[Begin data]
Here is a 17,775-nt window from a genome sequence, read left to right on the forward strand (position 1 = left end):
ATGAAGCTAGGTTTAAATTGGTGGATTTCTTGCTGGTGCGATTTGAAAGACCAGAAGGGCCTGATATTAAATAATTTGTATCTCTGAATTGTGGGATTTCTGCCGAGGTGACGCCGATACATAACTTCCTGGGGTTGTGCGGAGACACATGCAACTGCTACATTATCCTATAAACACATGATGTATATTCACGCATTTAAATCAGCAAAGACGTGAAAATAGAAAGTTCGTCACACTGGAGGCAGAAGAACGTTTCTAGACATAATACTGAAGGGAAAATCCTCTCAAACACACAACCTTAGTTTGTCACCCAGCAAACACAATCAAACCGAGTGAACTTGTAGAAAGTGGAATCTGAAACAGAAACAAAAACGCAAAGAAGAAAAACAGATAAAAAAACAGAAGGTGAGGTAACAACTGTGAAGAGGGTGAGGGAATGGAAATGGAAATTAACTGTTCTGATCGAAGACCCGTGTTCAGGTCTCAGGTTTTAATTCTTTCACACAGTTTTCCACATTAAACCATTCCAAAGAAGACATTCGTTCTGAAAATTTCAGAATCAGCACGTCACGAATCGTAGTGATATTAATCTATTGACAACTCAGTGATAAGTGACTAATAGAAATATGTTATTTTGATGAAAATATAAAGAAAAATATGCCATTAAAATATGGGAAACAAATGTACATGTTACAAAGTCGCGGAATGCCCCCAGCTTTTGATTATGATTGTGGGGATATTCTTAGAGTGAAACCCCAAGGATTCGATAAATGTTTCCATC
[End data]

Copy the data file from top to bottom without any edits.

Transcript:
Here is a 17,775-nt window from a genome sequence, read left to right on the forward strand (position 1 = left end):
ATGAAGCTAGGTTTAAATTGGTGGATTTCTTGCTGGTGCGATTTGAAAGACCAGAAGGGCCTGATATTAAATAATTTGTATCTCTGAATTGTGGGATTTCTGCCGAGGTGACGCCGATACATAACTTCCTGGGGTTGTGCGGAGACACATGCAACTGCTACATTATCCTATAAACACATGATGTATATTCACGCATTTAAATCAGCAAAGACGTGAAAATAGAAAGTTCGTCACACTGGAGGCAGAAGAACGTTTCTAGACATAATACTGAAGGGAAAATCCTCTCAAACACACAACCTTAGTTTGTCACCCAGCAAACACAATCAAACCGAGTGAACTTGTAGAAAGTGGAATCTGAAACAGAAACAAAAACGCAAAGAAGAAAAACAGATAAAAAAACAGAAGGTGAGGTAACAACTGTGAAGAGGGTGAGGGAATGGAAATGGAAATTAACTGTTCTGATCGAAGACCCGTGTTCAGGTCTCAGGTTTTAATTCTTTCACACAGTTTTCCACATTAAACCATTCCAAAGAAGACATTCGTTCTGAAAATTTCAGAATCAGCACGTCACGAATCGTAGTGATATTAATCTATTGACAACTCAGTGATAAGTGACTAATAGAAATATGTTATTTTGATGAAAATATAAAGAAAAATATGCCATTAAAATATGGGAAACAAATGTACATGTTACAAAGTCGCGGAATGCCCCCAGCTTTTGATTATGATTGTGGGGATATTCTTAGAGTGAAACCCCAAGGATTCGATAAATGTTTCCATC